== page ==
India’s overall COVID-19 metrics are improving across the board. However, Delhi may be witnessing its “third wave” according to Chief Minister Arvind Kejriwal.
Delhi has seen a rise in cases over the last few days, giving rise to suggestions that the state is facing a third wave of cases. This rise falls against a backdrop of an overall improvement in COVID-19 statistics which, while remaining high, offer a positive outlook going forward.
The air of cautious optimism in part stems from the severity of the situation just a few months prior. As reported by Health Issues India, the daily COVID-19 cases peaked at close to 100,000 in mid-September. These consistent daily figures across the course of the month sparked a worrying trend of gradually-increasing daily figures across the previous months with no signs of abating. However, following a peak on September 16th, these figures began to decrease.
Since the publishing of this article, the trend of gradually decreasing cases nationwide has continued. Latest figures for November 3rd show 46,033 new cases in a single day. This figure is still worryingly high. However, it is important to note that it is less than half that of the peak in mid-September.
There is also the potential that a vaccine for severe acute respiratory syndrome coronavirus 2 (SARS-CoV-2) – the virus that causes COVID-19 – may be available in India within the coming months, with the Centre seeming optimistic about the prospect. “We’re expecting that early next year, we should have [a] vaccine in the country from maybe more than one source,” claimed Union Health Minister Dr Harsh Vardhan.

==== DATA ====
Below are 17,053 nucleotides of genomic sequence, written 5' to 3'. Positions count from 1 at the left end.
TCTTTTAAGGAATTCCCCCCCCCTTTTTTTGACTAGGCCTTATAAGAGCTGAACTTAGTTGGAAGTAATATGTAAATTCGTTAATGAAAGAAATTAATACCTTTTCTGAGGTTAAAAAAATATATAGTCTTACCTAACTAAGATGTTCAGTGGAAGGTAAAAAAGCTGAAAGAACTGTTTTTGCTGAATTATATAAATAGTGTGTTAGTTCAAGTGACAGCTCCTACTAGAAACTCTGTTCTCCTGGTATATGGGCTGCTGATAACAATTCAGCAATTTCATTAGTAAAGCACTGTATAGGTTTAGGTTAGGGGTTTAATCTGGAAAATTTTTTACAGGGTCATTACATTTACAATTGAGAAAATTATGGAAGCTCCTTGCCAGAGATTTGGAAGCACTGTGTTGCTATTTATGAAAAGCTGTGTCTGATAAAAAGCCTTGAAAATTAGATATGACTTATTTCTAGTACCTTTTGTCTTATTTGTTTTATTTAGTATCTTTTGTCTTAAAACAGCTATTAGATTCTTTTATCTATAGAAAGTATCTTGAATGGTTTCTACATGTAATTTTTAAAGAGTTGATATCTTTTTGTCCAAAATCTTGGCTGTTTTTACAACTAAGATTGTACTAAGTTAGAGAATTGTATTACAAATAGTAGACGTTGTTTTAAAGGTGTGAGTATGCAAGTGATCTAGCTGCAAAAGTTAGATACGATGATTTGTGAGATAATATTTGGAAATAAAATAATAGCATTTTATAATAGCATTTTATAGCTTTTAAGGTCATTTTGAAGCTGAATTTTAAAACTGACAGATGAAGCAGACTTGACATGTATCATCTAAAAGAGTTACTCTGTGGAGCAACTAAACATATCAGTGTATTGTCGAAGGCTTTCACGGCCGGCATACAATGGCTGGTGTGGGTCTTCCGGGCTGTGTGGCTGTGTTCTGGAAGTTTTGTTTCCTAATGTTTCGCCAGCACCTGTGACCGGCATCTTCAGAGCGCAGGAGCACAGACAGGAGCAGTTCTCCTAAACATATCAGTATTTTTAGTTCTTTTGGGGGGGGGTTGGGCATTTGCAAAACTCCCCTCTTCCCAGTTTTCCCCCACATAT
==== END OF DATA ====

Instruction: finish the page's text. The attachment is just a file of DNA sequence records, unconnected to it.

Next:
At the time of writing, active cases have fallen below 600,000 — from a peak amounting to more than one million active cases — and have remained at this low point for six days as of November 4th. The total number of recoveries has risen rapidly to 7,656,478 pushing the national recovery rate to over 92 percent according to the Health Ministry.
Such encouraging figures are arguably grounds for cautious optimism, particularly given the fact that the daily recovery rate has eclipsed that of the new daily cases rate. This has resulted in a consistently decreasing active caseload – sustained over the course of several weeks.
However, India is far from being out of the woods. With more than 500,000 active cases, and a precedent for second waves set by countries across Europe as well as in the US, the crisis is by no means over. Caution must still be maintained, alongside proper hygiene procedures and physical distancing measures, in order to maintain India’s ostensible trend towards fewer cases.